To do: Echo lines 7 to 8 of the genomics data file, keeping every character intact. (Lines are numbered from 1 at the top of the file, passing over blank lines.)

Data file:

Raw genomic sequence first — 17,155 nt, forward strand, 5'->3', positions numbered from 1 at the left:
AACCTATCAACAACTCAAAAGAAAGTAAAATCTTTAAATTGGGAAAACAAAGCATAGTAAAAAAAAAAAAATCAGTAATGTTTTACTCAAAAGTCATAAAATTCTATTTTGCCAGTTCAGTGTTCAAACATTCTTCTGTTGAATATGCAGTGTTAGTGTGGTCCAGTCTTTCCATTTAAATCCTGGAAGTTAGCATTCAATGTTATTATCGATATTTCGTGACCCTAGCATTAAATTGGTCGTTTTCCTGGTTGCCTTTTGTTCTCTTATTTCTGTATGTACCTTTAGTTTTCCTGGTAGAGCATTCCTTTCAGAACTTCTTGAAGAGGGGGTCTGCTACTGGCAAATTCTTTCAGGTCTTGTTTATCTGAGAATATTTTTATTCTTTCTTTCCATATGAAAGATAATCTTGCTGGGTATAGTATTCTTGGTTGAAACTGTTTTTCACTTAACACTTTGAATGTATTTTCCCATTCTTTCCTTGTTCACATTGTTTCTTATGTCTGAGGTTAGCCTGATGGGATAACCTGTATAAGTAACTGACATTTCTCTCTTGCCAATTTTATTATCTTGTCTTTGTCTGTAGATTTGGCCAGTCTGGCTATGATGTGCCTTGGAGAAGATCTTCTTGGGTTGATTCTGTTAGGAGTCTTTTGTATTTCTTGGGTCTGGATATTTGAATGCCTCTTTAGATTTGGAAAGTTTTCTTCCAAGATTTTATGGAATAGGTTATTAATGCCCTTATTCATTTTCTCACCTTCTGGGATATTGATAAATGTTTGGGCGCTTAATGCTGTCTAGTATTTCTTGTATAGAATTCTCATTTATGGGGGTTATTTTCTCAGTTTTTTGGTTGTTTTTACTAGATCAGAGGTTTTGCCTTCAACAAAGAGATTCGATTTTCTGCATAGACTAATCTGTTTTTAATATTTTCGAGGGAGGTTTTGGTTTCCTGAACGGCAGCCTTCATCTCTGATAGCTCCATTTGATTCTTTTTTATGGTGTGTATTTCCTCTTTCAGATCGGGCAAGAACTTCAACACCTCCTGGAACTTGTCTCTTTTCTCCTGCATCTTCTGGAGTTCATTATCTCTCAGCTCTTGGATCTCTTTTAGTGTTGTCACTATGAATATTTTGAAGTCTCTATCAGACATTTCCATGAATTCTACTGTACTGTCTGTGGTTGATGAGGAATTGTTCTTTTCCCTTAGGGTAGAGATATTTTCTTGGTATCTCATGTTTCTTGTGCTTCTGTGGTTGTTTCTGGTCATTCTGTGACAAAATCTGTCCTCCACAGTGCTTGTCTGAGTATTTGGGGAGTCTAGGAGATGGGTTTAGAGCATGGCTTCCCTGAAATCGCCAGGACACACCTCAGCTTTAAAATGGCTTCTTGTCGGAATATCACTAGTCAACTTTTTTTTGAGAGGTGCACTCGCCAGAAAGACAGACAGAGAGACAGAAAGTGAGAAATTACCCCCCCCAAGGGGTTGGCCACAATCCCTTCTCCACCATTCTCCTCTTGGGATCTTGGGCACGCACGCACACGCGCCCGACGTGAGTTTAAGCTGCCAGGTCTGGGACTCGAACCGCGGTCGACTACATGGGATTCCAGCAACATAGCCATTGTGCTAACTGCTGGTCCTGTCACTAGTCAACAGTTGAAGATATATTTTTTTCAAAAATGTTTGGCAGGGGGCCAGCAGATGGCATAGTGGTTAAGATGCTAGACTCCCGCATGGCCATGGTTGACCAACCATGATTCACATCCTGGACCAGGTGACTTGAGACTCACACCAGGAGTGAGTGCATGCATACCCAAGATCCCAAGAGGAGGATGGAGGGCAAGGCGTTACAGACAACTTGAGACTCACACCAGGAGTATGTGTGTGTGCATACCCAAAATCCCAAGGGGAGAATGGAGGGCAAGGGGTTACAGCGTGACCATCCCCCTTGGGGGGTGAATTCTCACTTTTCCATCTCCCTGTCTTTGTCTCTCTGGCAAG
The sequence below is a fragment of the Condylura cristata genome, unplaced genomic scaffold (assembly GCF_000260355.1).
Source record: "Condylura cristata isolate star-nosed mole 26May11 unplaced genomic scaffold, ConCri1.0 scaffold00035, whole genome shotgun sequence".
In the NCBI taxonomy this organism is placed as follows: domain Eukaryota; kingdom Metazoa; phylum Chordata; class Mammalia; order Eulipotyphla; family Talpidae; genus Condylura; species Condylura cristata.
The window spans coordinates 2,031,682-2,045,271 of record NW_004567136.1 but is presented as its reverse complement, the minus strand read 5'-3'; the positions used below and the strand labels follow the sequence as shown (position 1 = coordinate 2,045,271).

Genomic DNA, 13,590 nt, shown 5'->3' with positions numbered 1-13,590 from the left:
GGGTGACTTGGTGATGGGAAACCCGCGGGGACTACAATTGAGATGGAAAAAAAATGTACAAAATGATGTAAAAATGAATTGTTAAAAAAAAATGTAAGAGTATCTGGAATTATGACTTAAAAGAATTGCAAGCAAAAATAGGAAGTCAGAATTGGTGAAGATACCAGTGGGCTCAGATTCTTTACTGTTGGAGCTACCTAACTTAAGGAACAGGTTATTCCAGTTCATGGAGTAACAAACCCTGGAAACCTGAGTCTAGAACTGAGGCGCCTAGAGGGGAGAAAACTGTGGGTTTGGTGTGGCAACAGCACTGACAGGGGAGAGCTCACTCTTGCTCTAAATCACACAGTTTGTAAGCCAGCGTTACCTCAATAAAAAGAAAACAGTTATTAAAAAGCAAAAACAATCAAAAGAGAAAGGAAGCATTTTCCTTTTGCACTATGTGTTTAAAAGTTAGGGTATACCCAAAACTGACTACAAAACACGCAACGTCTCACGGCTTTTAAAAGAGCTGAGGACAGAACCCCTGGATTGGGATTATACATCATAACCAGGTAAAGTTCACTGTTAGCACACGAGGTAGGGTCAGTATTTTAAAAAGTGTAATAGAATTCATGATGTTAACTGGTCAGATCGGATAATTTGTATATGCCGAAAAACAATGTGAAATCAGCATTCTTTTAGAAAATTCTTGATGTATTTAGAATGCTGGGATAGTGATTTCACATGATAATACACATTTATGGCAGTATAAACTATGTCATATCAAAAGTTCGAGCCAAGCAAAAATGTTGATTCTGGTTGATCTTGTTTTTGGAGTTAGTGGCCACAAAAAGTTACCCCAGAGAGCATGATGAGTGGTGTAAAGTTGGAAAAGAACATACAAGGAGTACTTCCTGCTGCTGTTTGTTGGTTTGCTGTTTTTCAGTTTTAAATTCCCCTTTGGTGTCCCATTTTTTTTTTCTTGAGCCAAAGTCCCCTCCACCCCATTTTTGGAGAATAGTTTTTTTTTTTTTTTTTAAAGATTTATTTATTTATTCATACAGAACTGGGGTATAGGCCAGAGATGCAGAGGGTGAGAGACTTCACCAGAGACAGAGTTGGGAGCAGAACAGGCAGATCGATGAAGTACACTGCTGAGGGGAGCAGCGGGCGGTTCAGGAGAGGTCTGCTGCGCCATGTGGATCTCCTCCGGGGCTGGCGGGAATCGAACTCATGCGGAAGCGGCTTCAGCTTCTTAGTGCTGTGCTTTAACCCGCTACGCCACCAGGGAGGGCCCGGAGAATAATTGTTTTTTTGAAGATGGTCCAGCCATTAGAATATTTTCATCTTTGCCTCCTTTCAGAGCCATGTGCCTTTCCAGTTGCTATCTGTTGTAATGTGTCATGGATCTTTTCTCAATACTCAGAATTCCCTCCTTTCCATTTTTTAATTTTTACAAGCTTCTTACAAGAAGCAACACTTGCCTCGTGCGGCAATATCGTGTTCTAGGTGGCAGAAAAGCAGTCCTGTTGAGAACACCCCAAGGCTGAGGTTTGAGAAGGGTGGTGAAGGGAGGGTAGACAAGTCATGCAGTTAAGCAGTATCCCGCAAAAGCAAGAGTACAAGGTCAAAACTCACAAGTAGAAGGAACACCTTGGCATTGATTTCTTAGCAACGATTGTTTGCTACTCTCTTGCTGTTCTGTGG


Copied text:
Genomic DNA, 13,590 nt, shown 5'->3' with positions numbered 1-13,590 from the left:
GGGTGACTTGGTGATGGGAAACCCGCGGGGACTACAATTGAGATGGAAAAAAAATGTACAAAATGATGTAAAAATGAATTGTTAAAAAAAAATGTAAGAGTATCTGGAATTATGACTTAAAAGAATTGCAAGCAAAAATAGGAAGTCAGAATTGGTGAAGATACCAGTGGGCTCAGATTCTTTACTGTTGGAGCTACCTAACTTAAGGAACAGGTTATTCCAGTTCATGGAGTAACAAACCCTGGAAACCTGAGTCTAGAACTGAGGCGCCTAGAGGGGAGAAAACTGTGGGTTTGGTGTGGCAACAGCACTGACAGGGGAGAGCTCACTCTTGCTCTAAATCACACAGTTTGTAAGCCAGCGTTACCTCAATAAAAAGAAAACAGTTATTAAAAAGCAAAAACAATCAAAAGAGAAAGGAAGCATTTTCCTTTTGCACTATGTGTTTAAAAGTTAGGGTATACCCAAAACTGACTACAAAACACGCAACGTCTCACGGCTTTTAAAAGAGCTGAGGACAGAACCCCTGGATTGGGATTATACATCATAACCAGGTAAAGTTCACTGTTAGCACACGAGGTAGGGTCAGTATTTTAAAAAGTGTAATAGAATTCATGATGTTAACTGGTCAGATCGGATAATTTGTATATGCCGAAAAACAATGTGAAATCAGCATTCTTTTAGAAAATTCTTGATGTATTTAGAATGCTGGGATAGTGATTTCACATGATAATACACATTTATGGCAGTATAAACTATGTCATATCAAAAGTTCGAGCCAAGCAAAAATGTTGATTCTGGTTGATCTTGTTTTTGGAGTTAGTGGCCACAAAAAGTTACCCCAGAGAGCATGATGAGTGGTGTAAAGTTGGAAAAGAACATACAAGGAGTACTTCCTGCTGCTGTTTGTTGGTTTGCTGTTTTTCAGTTTTAAATTCCCCTTTGGTGTCCCATTTTTTTTTTCTTGAGCCAAAGTCCCCTCCACCCCATTTTTGGAGAATAGTTTTTTTTTTTTTTTTTAAAGATTTATTTATTTATTCATACAGAACTGGGGTATAGGCCAGAGATGCAGAGGGTGAGAGACTTCACCAGAGACAGAGTTGGGAGCAGAACAGGCAGATCGATGAAGTACACTGCTGAGGGGAGCAGCGGGCGGTTCAGGAGAGGTCTGCTGCGCCATGTGGATCTCCTCCGGGGCTGGCGGGAATCGAACTCATGCGGAAGCGGCTTCAGCTTCTTAGTGCTGTGCTTTAACCCGCTACGCCACCAGGGAGGGCCCGGAGAATAATTGTTTTTTTGAAGATGGTCCAGCCATTAGAATATTTTCATCTTTGCCTCCTTTCAGAGCCATGTGCCTTTCCAGTTGCTATCTGTTGTAATGTGTCATGGATCTTTTCTCAATACTCAGAATTCCCTCCTTTCCATTTTTTAATTTTTACAAGCTTCTTACAAGAAGCAACACTTGCCTCGTGCGGCAATATCGTGTTCTAGGTGGCAGAAAAGCAGTCCTGTTGAGAACACCCCAAGGCTGAGGTTTGAGAAGGGTGGTGAAGGGAGGGTAGACAAGTCATGCAGTTAAGCAGTATCCCGCAAAAGCAAGAGTACAAGGTCAAAACTCACAAGTAGAAGGAACACCTTGGCATTGATTTCTTAGCAACGATTGTTTGCTACTCTCTTGCTGTTCTGTGG